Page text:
EXAMPLES E20-E24

Epoxy-clay hybrid nanocomposites were prepared by using epoxy resins from DOW Chemical Co., JEFFAMINE D2000, and a curing agent-layered silicate intercalate concentrate containing JEFFAMINE D2000 and H.sup.+ -montmorillonite. The experimental methods were analogous to those described in Example E5 and E6. The DOW epoxy resins used to form cured hybrid nanocomposites were the Bisphenol-A type DER 331, E20; bisphenol-F type, DER 354, E21; Novolac type, DEN 438, E22; and flexible epoxy resin, DER 732, E23. Epoxypropoxypropyl terminated polydimethylsiloxanes was also used to prepare epoxy-crosslinked polysiloxane by using aminopropyl terminated polydimethylsiloxanes as the crosslinking agent. The intercalated concentrate was prepared with H.sup.+ -montmorillonite with the reaction with the aminopropyl terminated polydimethylsiloxanes (E24)

The epoxy-clay nanocomposites prepared from the said epoxy resins, curing agents, and curing agent-H.sup.+ -montmorillonite intercalate concentrate had exfoliated clay structures. Their mechanical properties were superior to the corresponding pristine cured polymer networks and comparable to the results obtained for the analogous Epon 828-D2000-clay nanocomposite materials of Examples E1 to E5.

EXAMPLE E25

This example illustrates the swelling resistance of polymer-layered silicate hybrid :a -a nanocomposite. Solvent absorption data for the hybrid composites E1, E2, and E5 were obtained using a mass differential technique. Hybrid nanocomposite samples of a known weight were immersed in toluene at room temperature and re-weighed periodically after blotting to remove excess solvent. The difference between the two weights corresponded to the toluene uptake. Samples were weighted until a constant uptake of toluene had been achieved, at which point it was assumed that they had reached equilibrium. The relative rate of toluene adsorption and total uptake are listed in Table 5.

              TABLE 5______________________________________Relative Toluene Absorption Rate and TotalToluene Uptake for Cured Epoxy-Layered Silicate HybridNanocomposites Prepared from Epon 828 and JeffamineD2000 Curing Agent.                Relative                Adsorption Rate                            Relative TotalExample.sup.a   Composite Type                (%)         Uptake (%)______________________________________E1      Pristine polymer                100         100E2      conventional 95          10018A-mont.sup.b   exfoliated   42          51E5      exfoliated   34          38______________________________________ .sup.a E2, E5 and 18Amont composites contained 5 wt % silicate loading. .sup.b Octadecylammonium montmorillonite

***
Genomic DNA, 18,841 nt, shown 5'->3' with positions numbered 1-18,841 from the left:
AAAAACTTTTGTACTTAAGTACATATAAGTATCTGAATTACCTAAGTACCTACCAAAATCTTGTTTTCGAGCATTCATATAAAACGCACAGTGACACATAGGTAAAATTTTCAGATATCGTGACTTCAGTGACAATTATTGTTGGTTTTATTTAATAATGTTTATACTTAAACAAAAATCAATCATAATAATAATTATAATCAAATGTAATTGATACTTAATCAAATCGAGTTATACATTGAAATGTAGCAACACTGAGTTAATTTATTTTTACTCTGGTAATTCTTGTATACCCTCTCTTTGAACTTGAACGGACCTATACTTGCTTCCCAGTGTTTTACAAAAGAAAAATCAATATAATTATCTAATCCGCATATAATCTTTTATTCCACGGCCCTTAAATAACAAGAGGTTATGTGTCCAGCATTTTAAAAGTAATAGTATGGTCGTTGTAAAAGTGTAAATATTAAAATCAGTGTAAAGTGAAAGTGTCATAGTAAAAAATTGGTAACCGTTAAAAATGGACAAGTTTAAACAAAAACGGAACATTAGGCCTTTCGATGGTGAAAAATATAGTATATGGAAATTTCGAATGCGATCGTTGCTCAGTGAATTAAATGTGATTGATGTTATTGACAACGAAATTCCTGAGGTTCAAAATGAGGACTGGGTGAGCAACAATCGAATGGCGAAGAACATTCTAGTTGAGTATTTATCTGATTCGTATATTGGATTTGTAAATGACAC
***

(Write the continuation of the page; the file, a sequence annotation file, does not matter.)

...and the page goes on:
The exfoliated epoxy-clay nanocomposite E5 exhibited a substantial decrease in toluene uptake. The exfoliated 10 Å-thick clay layer in the matrix may contributed to the decrease in the rate and amount of solvent uptake. In contrast, for the conventional composite (E2), where the clay exists as unexfoliated tactoids, the effect of the clay in decreasing solvent adsorption was less significant. The reduction of toluene adsorption of E5 compared to the nanocomposite containing the same loading of octadecylammonium montmorillonite emphasizes the improvement possible by forming polymer-clay hybrid nanocomposites in the absence of alkylammonium ions. Similar swelling experiments with hexane as the solvent were carried out and comparable results were obtained.

The adsorbed organic molecules were removed by air-drying or vacuum-drying. During the drying process, the pristine polymer matrix (E1), conventional composite (E2), cracked, and become cloudy, whereas, the exfoliated clay nanocomposite (E5) retained its integrity and was restored to its original size and shape upon evaporation of the solvent. Therefore, for the exfoliated layered silicate nanocomposite, the adsorption-desorption of organic molecules occurs with structural reversibility. The ability of the nanocomposite to return to its pristine structural state upon evaporation of the dissolved organic solvent greatly extends the use of these materials as sealants and gaskets that can contact organic substances frequently.

EXAMPLE E26

This example illustrates the benefit in adhesion properties provided by thermoset polymer-layered silicate hybrid nanocomposite. Adhesion tests were performed according to the ASTM D1002-72 standard test method for the strength properties of adhesives in shear by tension loading (metal-to-metal) by using aluminum plates. The maximum force to break the adhesion between two aluminum plates was recorded and used to evaluated the performance of different composites. The relative adhesive strength of Examples E1, E2, and E5 are listed in Table 6. Taking the adhesive force for the pristine polymer E1 as 1000, the relative adhesion force was obtained for samples E2, E5, and 18A-mont as the adhesive materials between the two plates.